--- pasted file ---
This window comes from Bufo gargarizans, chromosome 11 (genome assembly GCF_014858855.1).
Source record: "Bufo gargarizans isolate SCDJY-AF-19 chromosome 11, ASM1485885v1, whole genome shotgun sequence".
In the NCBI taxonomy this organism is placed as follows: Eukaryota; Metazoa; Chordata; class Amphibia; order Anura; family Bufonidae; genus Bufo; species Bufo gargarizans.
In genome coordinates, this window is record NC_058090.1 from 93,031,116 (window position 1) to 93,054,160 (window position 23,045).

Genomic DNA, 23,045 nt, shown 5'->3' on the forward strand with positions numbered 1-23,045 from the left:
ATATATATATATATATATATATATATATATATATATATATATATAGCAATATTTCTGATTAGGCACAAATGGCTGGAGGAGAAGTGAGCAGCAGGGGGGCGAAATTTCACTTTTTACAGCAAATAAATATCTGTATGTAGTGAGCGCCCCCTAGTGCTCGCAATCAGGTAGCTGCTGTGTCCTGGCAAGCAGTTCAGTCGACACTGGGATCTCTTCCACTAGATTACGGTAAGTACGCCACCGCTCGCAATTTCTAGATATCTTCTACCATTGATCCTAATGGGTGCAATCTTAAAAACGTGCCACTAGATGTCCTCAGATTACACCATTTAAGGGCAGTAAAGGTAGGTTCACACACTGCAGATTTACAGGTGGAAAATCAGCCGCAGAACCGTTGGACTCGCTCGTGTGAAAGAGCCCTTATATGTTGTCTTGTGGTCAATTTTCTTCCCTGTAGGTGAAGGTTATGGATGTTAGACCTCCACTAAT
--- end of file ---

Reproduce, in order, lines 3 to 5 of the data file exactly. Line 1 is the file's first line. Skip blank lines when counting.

In the NCBI taxonomy this organism is placed as follows: Eukaryota; Metazoa; Chordata; class Amphibia; order Anura; family Bufonidae; genus Bufo; species Bufo gargarizans.
In genome coordinates, this window is record NC_058090.1 from 93,031,116 (window position 1) to 93,054,160 (window position 23,045).

Genomic DNA, 23,045 nt, shown 5'->3' on the forward strand with positions numbered 1-23,045 from the left: